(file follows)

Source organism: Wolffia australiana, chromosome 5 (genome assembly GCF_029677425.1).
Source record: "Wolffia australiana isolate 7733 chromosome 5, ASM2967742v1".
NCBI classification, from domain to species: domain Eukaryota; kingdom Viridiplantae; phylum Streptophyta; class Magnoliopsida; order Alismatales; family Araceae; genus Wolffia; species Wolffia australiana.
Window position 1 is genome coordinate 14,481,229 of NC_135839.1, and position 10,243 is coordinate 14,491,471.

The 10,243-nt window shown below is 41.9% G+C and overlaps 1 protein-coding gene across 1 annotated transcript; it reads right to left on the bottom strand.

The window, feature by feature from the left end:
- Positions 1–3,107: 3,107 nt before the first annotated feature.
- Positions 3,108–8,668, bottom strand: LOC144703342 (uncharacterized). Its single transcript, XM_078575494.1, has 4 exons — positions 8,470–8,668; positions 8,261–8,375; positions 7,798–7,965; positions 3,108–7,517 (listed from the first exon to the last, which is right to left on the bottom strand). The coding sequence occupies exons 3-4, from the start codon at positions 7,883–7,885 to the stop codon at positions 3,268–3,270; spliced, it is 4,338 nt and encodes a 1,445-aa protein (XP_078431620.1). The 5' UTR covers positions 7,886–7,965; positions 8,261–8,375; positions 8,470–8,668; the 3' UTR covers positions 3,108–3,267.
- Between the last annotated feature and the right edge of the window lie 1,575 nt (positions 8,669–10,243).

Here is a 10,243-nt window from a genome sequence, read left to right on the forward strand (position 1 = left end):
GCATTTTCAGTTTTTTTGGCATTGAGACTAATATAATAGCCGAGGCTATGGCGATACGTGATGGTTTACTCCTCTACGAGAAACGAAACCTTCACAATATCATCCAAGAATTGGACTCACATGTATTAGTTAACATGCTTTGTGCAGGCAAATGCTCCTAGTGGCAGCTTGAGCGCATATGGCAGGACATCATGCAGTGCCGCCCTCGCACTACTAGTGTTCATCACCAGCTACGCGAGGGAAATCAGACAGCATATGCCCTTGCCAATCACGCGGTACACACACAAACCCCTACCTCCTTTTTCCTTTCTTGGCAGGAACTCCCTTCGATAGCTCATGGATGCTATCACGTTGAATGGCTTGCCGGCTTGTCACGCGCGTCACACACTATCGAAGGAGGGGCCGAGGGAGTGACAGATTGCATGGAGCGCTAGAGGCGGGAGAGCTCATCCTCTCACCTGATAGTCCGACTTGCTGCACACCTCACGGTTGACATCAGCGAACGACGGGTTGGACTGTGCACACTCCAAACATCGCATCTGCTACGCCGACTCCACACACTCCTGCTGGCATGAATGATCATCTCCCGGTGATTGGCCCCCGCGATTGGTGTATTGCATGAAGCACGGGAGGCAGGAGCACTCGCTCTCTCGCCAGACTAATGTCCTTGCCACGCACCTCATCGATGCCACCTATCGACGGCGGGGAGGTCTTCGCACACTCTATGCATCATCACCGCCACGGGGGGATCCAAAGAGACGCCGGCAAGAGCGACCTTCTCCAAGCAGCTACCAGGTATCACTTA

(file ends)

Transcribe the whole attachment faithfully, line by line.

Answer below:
Source organism: Wolffia australiana, chromosome 5 (genome assembly GCF_029677425.1).
Source record: "Wolffia australiana isolate 7733 chromosome 5, ASM2967742v1".
NCBI classification, from domain to species: domain Eukaryota; kingdom Viridiplantae; phylum Streptophyta; class Magnoliopsida; order Alismatales; family Araceae; genus Wolffia; species Wolffia australiana.
Window position 1 is genome coordinate 14,481,229 of NC_135839.1, and position 10,243 is coordinate 14,491,471.

The 10,243-nt window shown below is 41.9% G+C and overlaps 1 protein-coding gene across 1 annotated transcript; it reads right to left on the bottom strand.

The window, feature by feature from the left end:
- Positions 1–3,107: 3,107 nt before the first annotated feature.
- Positions 3,108–8,668, bottom strand: LOC144703342 (uncharacterized). Its single transcript, XM_078575494.1, has 4 exons — positions 8,470–8,668; positions 8,261–8,375; positions 7,798–7,965; positions 3,108–7,517 (listed from the first exon to the last, which is right to left on the bottom strand). The coding sequence occupies exons 3-4, from the start codon at positions 7,883–7,885 to the stop codon at positions 3,268–3,270; spliced, it is 4,338 nt and encodes a 1,445-aa protein (XP_078431620.1). The 5' UTR covers positions 7,886–7,965; positions 8,261–8,375; positions 8,470–8,668; the 3' UTR covers positions 3,108–3,267.
- Between the last annotated feature and the right edge of the window lie 1,575 nt (positions 8,669–10,243).

Here is a 10,243-nt window from a genome sequence, read left to right on the forward strand (position 1 = left end):
GCATTTTCAGTTTTTTTGGCATTGAGACTAATATAATAGCCGAGGCTATGGCGATACGTGATGGTTTACTCCTCTACGAGAAACGAAACCTTCACAATATCATCCAAGAATTGGACTCACATGTATTAGTTAACATGCTTTGTGCAGGCAAATGCTCCTAGTGGCAGCTTGAGCGCATATGGCAGGACATCATGCAGTGCCGCCCTCGCACTACTAGTGTTCATCACCAGCTACGCGAGGGAAATCAGACAGCATATGCCCTTGCCAATCACGCGGTACACACACAAACCCCTACCTCCTTTTTCCTTTCTTGGCAGGAACTCCCTTCGATAGCTCATGGATGCTATCACGTTGAATGGCTTGCCGGCTTGTCACGCGCGTCACACACTATCGAAGGAGGGGCCGAGGGAGTGACAGATTGCATGGAGCGCTAGAGGCGGGAGAGCTCATCCTCTCACCTGATAGTCCGACTTGCTGCACACCTCACGGTTGACATCAGCGAACGACGGGTTGGACTGTGCACACTCCAAACATCGCATCTGCTACGCCGACTCCACACACTCCTGCTGGCATGAATGATCATCTCCCGGTGATTGGCCCCCGCGATTGGTGTATTGCATGAAGCACGGGAGGCAGGAGCACTCGCTCTCTCGCCAGACTAATGTCCTTGCCACGCACCTCATCGATGCCACCTATCGACGGCGGGGAGGTCTTCGCACACTCTATGCATCATCACCGCCACGGGGGGATCCAAAGAGACGCCGGCAAGAGCGACCTTCTCCAAGCAGCTACCAGGTATCACTTA